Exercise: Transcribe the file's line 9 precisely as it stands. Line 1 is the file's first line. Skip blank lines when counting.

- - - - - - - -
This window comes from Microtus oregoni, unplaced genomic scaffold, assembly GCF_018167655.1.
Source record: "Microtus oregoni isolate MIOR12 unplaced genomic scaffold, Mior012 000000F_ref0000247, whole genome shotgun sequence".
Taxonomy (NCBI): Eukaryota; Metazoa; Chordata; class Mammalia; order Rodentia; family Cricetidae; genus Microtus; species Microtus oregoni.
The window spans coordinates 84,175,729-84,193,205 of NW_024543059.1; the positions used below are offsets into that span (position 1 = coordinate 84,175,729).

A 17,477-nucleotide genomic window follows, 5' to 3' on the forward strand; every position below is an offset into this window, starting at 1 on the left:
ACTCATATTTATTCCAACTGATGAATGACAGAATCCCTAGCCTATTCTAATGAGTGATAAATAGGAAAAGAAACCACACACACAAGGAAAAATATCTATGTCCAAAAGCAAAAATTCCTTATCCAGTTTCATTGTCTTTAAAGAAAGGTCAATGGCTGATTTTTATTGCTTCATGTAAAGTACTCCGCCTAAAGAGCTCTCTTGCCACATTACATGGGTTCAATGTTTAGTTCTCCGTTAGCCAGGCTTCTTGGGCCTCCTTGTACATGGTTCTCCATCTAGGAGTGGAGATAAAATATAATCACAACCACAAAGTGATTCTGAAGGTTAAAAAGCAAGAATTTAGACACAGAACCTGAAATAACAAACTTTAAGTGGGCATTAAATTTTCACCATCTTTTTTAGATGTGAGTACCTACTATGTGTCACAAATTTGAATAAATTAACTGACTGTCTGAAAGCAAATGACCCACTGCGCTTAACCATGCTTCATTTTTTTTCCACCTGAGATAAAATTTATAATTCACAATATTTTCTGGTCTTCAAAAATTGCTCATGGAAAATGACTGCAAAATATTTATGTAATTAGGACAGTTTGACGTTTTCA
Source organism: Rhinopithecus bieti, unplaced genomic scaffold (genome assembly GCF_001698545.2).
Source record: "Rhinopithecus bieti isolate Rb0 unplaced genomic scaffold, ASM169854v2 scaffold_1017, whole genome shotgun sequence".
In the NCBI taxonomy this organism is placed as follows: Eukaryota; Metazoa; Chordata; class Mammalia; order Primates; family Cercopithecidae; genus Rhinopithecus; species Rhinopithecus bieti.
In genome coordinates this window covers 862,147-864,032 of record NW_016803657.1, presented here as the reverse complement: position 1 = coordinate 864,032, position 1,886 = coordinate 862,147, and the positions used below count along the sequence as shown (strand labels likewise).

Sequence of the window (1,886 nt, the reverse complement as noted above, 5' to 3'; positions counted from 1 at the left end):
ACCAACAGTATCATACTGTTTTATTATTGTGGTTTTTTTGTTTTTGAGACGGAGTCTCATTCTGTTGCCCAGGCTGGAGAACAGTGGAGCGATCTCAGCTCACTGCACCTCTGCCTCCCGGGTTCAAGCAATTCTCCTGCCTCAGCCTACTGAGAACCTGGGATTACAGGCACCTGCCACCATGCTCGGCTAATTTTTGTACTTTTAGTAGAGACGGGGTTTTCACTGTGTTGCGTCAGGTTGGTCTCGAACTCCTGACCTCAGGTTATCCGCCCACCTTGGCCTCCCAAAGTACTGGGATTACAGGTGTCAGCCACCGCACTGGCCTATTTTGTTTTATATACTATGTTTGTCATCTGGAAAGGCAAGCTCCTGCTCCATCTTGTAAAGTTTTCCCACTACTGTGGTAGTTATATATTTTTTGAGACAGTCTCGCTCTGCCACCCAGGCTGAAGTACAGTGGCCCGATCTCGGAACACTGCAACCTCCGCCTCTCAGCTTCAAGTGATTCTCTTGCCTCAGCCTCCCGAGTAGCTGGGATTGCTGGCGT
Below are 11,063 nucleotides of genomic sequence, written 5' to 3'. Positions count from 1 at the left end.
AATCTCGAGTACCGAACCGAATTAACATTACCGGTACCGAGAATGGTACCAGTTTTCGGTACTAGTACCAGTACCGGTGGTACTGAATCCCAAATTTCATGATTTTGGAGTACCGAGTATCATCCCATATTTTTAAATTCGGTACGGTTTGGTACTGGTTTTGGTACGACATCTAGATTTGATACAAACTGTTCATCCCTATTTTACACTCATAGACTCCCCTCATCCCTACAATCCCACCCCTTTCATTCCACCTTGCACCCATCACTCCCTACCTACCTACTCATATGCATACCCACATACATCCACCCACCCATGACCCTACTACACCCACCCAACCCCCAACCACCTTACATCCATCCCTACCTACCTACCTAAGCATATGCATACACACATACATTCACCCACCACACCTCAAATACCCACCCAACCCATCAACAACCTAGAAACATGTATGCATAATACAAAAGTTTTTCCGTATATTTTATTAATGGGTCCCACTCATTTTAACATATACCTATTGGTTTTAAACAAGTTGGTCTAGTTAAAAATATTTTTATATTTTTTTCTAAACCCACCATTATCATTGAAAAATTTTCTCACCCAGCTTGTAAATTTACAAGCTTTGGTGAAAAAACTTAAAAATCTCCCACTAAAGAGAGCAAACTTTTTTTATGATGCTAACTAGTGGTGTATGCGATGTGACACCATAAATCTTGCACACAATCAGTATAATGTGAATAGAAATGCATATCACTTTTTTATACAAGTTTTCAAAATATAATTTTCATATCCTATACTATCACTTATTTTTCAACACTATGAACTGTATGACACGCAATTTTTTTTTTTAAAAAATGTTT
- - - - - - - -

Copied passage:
In the NCBI taxonomy this organism is placed as follows: Eukaryota; Metazoa; Chordata; class Mammalia; order Primates; family Cercopithecidae; genus Rhinopithecus; species Rhinopithecus bieti.